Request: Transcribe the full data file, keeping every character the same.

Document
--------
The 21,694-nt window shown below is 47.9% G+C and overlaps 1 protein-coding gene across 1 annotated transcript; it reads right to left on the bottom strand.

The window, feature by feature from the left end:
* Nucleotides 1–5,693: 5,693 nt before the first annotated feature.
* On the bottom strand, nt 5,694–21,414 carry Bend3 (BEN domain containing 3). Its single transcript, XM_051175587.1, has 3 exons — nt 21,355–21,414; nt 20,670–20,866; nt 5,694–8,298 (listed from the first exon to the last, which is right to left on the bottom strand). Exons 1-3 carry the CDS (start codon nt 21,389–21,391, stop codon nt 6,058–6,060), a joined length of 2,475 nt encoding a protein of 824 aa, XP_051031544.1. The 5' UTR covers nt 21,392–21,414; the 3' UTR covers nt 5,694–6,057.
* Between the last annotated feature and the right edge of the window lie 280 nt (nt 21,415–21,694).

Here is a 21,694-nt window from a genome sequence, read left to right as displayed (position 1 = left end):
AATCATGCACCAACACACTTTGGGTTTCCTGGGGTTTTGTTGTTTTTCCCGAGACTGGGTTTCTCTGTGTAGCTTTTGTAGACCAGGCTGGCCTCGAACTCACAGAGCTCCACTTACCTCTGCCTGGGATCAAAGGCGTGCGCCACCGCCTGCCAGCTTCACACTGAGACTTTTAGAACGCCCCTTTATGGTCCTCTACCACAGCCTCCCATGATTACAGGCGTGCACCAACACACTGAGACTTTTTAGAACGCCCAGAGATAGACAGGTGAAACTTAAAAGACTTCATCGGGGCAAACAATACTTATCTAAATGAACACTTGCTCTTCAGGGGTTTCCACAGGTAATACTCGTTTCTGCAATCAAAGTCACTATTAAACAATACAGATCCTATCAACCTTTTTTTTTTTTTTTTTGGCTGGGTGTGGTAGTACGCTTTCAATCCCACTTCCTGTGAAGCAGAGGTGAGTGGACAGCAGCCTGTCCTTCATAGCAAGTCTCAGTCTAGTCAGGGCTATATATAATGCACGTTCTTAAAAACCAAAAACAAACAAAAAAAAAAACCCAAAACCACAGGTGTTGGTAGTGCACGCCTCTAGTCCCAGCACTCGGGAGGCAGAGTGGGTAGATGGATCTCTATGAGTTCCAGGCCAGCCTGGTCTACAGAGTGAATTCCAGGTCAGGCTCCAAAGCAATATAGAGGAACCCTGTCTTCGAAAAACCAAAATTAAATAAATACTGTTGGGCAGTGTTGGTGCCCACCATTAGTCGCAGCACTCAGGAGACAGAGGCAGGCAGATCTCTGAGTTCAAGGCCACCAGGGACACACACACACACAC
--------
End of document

The 21,694-nt window shown below is 47.9% G+C and overlaps 1 protein-coding gene across 1 annotated transcript; it reads right to left on the bottom strand.

The window, feature by feature from the left end:
* Nucleotides 1–5,693: 5,693 nt before the first annotated feature.
* On the bottom strand, nt 5,694–21,414 carry Bend3 (BEN domain containing 3). Its single transcript, XM_051175587.1, has 3 exons — nt 21,355–21,414; nt 20,670–20,866; nt 5,694–8,298 (listed from the first exon to the last, which is right to left on the bottom strand). Exons 1-3 carry the CDS (start codon nt 21,389–21,391, stop codon nt 6,058–6,060), a joined length of 2,475 nt encoding a protein of 824 aa, XP_051031544.1. The 5' UTR covers nt 21,392–21,414; the 3' UTR covers nt 5,694–6,057.
* Between the last annotated feature and the right edge of the window lie 280 nt (nt 21,415–21,694).

Here is a 21,694-nt window from a genome sequence, read left to right as displayed (position 1 = left end):
AATCATGCACCAACACACTTTGGGTTTCCTGGGGTTTTGTTGTTTTTCCCGAGACTGGGTTTCTCTGTGTAGCTTTTGTAGACCAGGCTGGCCTCGAACTCACAGAGCTCCACTTACCTCTGCCTGGGATCAAAGGCGTGCGCCACCGCCTGCCAGCTTCACACTGAGACTTTTAGAACGCCCCTTTATGGTCCTCTACCACAGCCTCCCATGATTACAGGCGTGCACCAACACACTGAGACTTTTTAGAACGCCCAGAGATAGACAGGTGAAACTTAAAAGACTTCATCGGGGCAAACAATACTTATCTAAATGAACACTTGCTCTTCAGGGGTTTCCACAGGTAATACTCGTTTCTGCAATCAAAGTCACTATTAAACAATACAGATCCTATCAACCTTTTTTTTTTTTTTTTTGGCTGGGTGTGGTAGTACGCTTTCAATCCCACTTCCTGTGAAGCAGAGGTGAGTGGACAGCAGCCTGTCCTTCATAGCAAGTCTCAGTCTAGTCAGGGCTATATATAATGCACGTTCTTAAAAACCAAAAACAAACAAAAAAAAAAACCCAAAACCACAGGTGTTGGTAGTGCACGCCTCTAGTCCCAGCACTCGGGAGGCAGAGTGGGTAGATGGATCTCTATGAGTTCCAGGCCAGCCTGGTCTACAGAGTGAATTCCAGGTCAGGCTCCAAAGCAATATAGAGGAACCCTGTCTTCGAAAAACCAAAATTAAATAAATACTGTTGGGCAGTGTTGGTGCCCACCATTAGTCGCAGCACTCAGGAGACAGAGGCAGGCAGATCTCTGAGTTCAAGGCCACCAGGGACACACACACACACAC